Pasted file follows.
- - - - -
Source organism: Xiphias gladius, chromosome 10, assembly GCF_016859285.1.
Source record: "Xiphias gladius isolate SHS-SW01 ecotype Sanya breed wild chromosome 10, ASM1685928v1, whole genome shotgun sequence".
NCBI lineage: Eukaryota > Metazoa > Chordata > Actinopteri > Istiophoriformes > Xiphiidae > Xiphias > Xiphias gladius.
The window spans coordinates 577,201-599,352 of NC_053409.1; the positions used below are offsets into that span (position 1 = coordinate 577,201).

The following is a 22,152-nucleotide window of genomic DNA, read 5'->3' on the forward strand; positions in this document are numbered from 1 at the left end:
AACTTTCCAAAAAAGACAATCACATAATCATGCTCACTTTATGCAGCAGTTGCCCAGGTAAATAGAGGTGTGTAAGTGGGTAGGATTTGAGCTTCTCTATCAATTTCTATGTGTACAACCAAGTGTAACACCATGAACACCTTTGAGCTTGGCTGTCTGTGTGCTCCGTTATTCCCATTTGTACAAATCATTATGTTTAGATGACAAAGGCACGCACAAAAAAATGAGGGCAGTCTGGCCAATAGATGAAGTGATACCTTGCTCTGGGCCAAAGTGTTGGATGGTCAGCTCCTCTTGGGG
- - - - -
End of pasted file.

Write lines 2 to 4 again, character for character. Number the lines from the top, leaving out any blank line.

Source record: "Xiphias gladius isolate SHS-SW01 ecotype Sanya breed wild chromosome 10, ASM1685928v1, whole genome shotgun sequence".
NCBI lineage: Eukaryota > Metazoa > Chordata > Actinopteri > Istiophoriformes > Xiphiidae > Xiphias > Xiphias gladius.
The window spans coordinates 577,201-599,352 of NC_053409.1; the positions used below are offsets into that span (position 1 = coordinate 577,201).